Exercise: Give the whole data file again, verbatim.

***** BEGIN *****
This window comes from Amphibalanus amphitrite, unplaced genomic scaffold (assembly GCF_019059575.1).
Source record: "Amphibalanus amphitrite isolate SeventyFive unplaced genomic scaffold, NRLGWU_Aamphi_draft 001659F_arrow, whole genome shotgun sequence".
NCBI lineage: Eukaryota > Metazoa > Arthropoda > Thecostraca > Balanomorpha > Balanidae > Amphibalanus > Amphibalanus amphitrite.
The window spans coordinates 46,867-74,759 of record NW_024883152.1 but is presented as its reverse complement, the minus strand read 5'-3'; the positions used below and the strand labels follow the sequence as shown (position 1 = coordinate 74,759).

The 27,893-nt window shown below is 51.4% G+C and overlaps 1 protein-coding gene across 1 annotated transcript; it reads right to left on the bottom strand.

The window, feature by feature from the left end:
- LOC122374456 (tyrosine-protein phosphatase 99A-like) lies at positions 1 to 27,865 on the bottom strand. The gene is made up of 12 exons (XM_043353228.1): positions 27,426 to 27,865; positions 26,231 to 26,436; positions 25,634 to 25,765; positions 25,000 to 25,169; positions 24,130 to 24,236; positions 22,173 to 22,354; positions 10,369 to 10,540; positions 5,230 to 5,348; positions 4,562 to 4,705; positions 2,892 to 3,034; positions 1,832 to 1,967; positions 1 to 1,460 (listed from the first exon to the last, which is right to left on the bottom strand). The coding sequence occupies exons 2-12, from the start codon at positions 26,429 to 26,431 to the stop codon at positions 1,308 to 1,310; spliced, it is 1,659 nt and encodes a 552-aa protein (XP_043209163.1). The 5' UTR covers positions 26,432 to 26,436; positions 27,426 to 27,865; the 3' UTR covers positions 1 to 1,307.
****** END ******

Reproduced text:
This window comes from Amphibalanus amphitrite, unplaced genomic scaffold (assembly GCF_019059575.1).
Source record: "Amphibalanus amphitrite isolate SeventyFive unplaced genomic scaffold, NRLGWU_Aamphi_draft 001659F_arrow, whole genome shotgun sequence".
NCBI lineage: Eukaryota > Metazoa > Arthropoda > Thecostraca > Balanomorpha > Balanidae > Amphibalanus > Amphibalanus amphitrite.
The window spans coordinates 46,867-74,759 of record NW_024883152.1 but is presented as its reverse complement, the minus strand read 5'-3'; the positions used below and the strand labels follow the sequence as shown (position 1 = coordinate 74,759).

The 27,893-nt window shown below is 51.4% G+C and overlaps 1 protein-coding gene across 1 annotated transcript; it reads right to left on the bottom strand.

The window, feature by feature from the left end:
- LOC122374456 (tyrosine-protein phosphatase 99A-like) lies at positions 1 to 27,865 on the bottom strand. The gene is made up of 12 exons (XM_043353228.1): positions 27,426 to 27,865; positions 26,231 to 26,436; positions 25,634 to 25,765; positions 25,000 to 25,169; positions 24,130 to 24,236; positions 22,173 to 22,354; positions 10,369 to 10,540; positions 5,230 to 5,348; positions 4,562 to 4,705; positions 2,892 to 3,034; positions 1,832 to 1,967; positions 1 to 1,460 (listed from the first exon to the last, which is right to left on the bottom strand). The coding sequence occupies exons 2-12, from the start codon at positions 26,429 to 26,431 to the stop codon at positions 1,308 to 1,310; spliced, it is 1,659 nt and encodes a 552-aa protein (XP_043209163.1). The 5' UTR covers positions 26,432 to 26,436; positions 27,426 to 27,865; the 3' UTR covers positions 1 to 1,307.